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The ‘strange metal’ is a projected Fermi liquid with edge singularities

Nature Physics volume 2, pages 626630 (2006) | Download Citation



The first measurements on single-crystalline high-temperature superconductors revealed that the ‘normal’ metal above the superconducting transition temperature, Tc, was as unusual as the superconductor: the large, temperature-dependent resistivity implied a scattering rate not just linear in T but of the order of the average excitation energy kBT/h, where kB is Boltzmann’s constant and h is Planck’s constant. This ‘strange metal’ phase continues to be of much theoretical interest. Here we show it is a consequence of projecting the doubly occupied amplitudes out of a conventional Fermi-sea wavefunction (Gutzwiller projection), requiring no exotica such as a mysterious quantum critical point. Exploiting a formal similarity with the classic problem of Fermi-edge singularities in the X-ray spectra of metals, we find a Fermi-liquid-like excitation spectrum, but the excitations are asymmetric between electrons and holes, show anomalous forward scattering and the renormalization constant Z=0. We explain the power-law frequency dependence of the conductivity, and predict tunnelling spectrum anomalies and the forms of photoelectron spectra.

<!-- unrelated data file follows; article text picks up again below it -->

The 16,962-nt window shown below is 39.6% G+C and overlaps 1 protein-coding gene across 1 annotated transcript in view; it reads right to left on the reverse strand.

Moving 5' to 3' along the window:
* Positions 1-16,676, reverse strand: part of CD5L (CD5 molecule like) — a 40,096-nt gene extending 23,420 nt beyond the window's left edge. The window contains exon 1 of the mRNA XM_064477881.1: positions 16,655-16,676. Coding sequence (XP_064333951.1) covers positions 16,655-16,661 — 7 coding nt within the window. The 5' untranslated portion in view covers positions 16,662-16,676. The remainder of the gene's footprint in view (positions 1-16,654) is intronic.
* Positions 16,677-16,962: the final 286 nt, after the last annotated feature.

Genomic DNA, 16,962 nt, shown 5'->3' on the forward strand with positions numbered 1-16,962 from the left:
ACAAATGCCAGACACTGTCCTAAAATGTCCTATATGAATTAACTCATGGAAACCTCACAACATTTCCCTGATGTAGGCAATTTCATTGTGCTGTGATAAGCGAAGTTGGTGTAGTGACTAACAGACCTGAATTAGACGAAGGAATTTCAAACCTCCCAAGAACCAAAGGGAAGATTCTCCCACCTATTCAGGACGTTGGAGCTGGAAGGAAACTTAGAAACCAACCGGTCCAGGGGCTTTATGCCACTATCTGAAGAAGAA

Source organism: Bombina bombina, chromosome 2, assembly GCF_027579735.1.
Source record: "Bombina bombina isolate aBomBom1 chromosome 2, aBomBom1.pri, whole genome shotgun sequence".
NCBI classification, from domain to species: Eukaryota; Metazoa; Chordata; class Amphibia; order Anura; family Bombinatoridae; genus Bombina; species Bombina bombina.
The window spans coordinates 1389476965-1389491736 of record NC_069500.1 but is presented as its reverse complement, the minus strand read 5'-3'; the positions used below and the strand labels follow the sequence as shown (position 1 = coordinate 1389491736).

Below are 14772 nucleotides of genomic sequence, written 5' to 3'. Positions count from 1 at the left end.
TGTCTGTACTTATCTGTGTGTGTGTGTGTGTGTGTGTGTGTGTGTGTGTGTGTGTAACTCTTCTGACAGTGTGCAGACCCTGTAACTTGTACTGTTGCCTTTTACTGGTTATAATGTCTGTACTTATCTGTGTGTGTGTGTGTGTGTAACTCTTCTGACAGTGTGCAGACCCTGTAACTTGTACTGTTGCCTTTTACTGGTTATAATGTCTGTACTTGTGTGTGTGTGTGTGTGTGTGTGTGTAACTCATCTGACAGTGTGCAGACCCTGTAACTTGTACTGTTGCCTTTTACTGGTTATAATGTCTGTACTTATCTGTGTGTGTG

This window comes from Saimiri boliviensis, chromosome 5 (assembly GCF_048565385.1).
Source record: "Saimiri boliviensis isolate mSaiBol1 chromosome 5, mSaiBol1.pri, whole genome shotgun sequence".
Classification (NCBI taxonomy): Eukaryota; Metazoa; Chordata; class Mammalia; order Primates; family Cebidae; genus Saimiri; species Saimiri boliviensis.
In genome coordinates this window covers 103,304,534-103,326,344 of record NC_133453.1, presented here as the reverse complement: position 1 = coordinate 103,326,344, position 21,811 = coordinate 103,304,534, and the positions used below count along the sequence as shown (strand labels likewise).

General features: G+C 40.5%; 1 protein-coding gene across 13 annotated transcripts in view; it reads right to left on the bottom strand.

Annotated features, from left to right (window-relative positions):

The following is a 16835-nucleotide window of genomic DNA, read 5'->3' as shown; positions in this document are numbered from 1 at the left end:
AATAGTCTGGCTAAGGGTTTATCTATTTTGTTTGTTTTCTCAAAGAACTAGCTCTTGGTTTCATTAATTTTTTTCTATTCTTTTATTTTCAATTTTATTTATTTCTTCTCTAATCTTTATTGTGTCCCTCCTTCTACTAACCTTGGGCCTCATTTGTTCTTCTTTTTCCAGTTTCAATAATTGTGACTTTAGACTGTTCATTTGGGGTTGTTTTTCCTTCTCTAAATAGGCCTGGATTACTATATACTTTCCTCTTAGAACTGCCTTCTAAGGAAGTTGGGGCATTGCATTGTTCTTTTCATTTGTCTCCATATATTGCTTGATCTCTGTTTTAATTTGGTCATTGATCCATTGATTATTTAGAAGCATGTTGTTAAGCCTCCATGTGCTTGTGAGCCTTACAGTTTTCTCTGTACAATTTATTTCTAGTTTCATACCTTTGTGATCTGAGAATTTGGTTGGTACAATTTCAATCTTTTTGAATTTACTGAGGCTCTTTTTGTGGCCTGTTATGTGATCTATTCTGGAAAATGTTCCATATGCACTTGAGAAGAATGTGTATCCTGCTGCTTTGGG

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I thank Z. Schlesinger, T. Timusk and especially N. Bontemps and D. van der Marel for extensive discussions of their data over the decades; and V. Muthukumar, E. Abrahams, M. Randeria and M. Norman for lengthy discussions of theoretical points over a number of years.

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  1. Department of Physics, Princeton University, Princeton, New Jersey 08544, USA

    • P. W. Anderson


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Correspondence to P. W. Anderson.

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